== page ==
Frequently asked questions relating to Coventry Building Society transfer of equity
- I am answering a Coventry Building Society transfer of equity application and have arrived at the section regarding defaults etc. There are some debts that I have been discharging for a number of years, in fact they have long since disappeared from my credit rating. Am I obliged to disclose these?
- I currently have a joint Coventry Building Society mortgage with my brother and am investigating the feasibility of him taking on the whole mortgage and subtracting myself from it, so as to enable me to purchase somewhere with my soon-to-be-wife. The remaining mortgage is in the region 300k, and the property value is approx 500k. Is this a transfer of equity? Is stamp duty payable?
- My brother and I got a joint mortgage with Coventry Building Society on a house in 2013. I am now looking to get a apartment on my own and my friend would like to buy me out. Once we have agreed a figure where do we go? Is there likely to be any problem with Coventry Building Society with him being responsible for the total loan as opposed to only part of it?
- Coventry Building Society have just agreed I can take over the mortgage on my home. I previously applied for a transfer of equity but is this a transfer of ownership at the Land Registry on top?
- I bought a house with a friend six years ago Since then, we have both got married. We are now seeking to do a transfer of equity so my name is removed the Coventry Building Society mortgage. There is a meaningful difference between the value the Coventry Building Society hold and what the property would sell for currently. Can you offer any advice?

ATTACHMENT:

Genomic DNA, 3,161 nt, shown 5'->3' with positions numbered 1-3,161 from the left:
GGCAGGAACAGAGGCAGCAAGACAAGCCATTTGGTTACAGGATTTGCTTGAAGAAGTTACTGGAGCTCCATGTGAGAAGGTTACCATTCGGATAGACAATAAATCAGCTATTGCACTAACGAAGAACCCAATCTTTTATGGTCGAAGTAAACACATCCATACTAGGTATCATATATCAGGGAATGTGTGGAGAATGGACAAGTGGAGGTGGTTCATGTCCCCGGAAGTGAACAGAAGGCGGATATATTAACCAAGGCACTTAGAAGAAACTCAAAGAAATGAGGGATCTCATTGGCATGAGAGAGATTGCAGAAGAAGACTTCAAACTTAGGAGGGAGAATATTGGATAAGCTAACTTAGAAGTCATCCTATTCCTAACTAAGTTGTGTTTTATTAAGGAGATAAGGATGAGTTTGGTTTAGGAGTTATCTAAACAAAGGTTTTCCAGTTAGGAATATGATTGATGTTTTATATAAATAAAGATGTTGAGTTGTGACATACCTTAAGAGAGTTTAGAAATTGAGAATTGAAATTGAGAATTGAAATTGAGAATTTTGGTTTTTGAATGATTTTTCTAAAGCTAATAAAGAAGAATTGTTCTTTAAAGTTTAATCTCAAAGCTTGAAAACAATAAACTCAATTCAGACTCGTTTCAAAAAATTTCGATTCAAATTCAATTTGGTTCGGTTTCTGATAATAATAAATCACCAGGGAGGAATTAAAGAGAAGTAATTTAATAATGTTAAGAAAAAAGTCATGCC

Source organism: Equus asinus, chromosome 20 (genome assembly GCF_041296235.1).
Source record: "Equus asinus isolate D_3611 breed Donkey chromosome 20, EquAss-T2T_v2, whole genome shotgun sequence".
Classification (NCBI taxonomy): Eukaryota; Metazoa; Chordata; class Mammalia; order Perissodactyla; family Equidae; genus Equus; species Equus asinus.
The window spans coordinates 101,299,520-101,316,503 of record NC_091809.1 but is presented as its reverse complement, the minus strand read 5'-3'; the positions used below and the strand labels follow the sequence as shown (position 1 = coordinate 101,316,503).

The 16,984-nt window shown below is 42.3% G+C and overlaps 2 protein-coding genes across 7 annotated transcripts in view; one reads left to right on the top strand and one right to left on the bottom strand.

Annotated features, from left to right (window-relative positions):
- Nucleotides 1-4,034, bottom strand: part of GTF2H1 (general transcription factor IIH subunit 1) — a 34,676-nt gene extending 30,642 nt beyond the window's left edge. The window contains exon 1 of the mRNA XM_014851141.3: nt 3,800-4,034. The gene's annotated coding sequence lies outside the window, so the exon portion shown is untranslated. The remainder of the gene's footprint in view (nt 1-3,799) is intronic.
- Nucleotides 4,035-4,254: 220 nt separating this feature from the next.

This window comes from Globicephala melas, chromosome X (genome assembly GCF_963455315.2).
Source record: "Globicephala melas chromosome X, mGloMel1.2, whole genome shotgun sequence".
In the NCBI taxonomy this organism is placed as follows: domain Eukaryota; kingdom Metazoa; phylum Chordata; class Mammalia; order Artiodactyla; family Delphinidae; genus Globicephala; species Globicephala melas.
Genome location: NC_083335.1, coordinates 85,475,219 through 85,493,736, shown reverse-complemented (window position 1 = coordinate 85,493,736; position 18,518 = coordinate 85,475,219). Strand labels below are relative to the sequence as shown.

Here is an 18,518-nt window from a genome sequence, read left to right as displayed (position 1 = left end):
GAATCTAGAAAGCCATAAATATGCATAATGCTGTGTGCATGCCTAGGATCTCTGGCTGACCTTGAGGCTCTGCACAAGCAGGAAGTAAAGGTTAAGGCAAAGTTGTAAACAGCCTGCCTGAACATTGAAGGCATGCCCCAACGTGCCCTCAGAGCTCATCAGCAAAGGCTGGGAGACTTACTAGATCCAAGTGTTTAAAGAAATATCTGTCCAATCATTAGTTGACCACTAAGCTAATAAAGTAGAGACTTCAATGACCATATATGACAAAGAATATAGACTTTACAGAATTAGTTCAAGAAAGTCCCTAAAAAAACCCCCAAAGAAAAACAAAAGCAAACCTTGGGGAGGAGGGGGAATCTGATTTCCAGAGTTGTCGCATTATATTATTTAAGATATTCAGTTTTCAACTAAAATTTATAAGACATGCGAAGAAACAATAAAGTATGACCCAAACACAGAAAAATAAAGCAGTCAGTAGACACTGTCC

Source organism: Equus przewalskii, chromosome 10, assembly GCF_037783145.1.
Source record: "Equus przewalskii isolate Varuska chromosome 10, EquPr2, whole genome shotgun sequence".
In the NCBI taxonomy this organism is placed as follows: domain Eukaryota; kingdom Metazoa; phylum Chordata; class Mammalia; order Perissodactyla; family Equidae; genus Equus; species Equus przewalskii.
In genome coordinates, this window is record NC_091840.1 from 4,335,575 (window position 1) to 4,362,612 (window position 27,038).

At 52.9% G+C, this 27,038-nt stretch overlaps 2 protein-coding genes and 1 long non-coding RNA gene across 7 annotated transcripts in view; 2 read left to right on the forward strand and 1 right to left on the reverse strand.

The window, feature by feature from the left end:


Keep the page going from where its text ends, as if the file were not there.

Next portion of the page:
- I am hoping to remortgage my flat in Witham
switching from RBS to Coventry Building Society. The maisonette is jointly owned but intend for it to be in my sole name as and when I switch. My former partner has verbally consented to this and is happy to sign a form but neither of us want to get a second conveyancer involved.
- My existing home loan is with Coventry Building Society. Can I transfer equity to someone less than 18 years old?
Questions that your lawyer may ask about your Coventry Building Society Transfer of Equity
We need you to provide the National Insurance Number(s) of all the new owners (required for completion of the SDLT Form)
Please let us know of you wish us to draft you Declaration of Trust. If so are you happy to pay for the additional fee (beyond the Transfer of Equity fee)?
Please confirm whether this Transfer of Equity is part of any Matrimonial Proceedings? If so, please provide the name, address, telephone number and reference of the Matrimonial Solicitor instructed to act, along with a copy of the sealed Consent or Court Order?
Who will be responsible for the costs of the Transfer of Equity?
Please confirm whether you are receiving any payment as part of the Transfer or Equity and from whom and give details of the amount?
Please state the names and ages of anyone over the age of 17, other than the owners, who will occupy the property with you
Important warnings to consider in further to the above Coventry Building Society transfer of equity information :
Tax and Legal
There may be various tax and legal implications when transferring equity for your property. You should always seek the advice of a solicitor on the Coventry Building Society conveyancing panel and accountant before transferring equity.
Transfer of Equity Conveyancing for Leasehold titles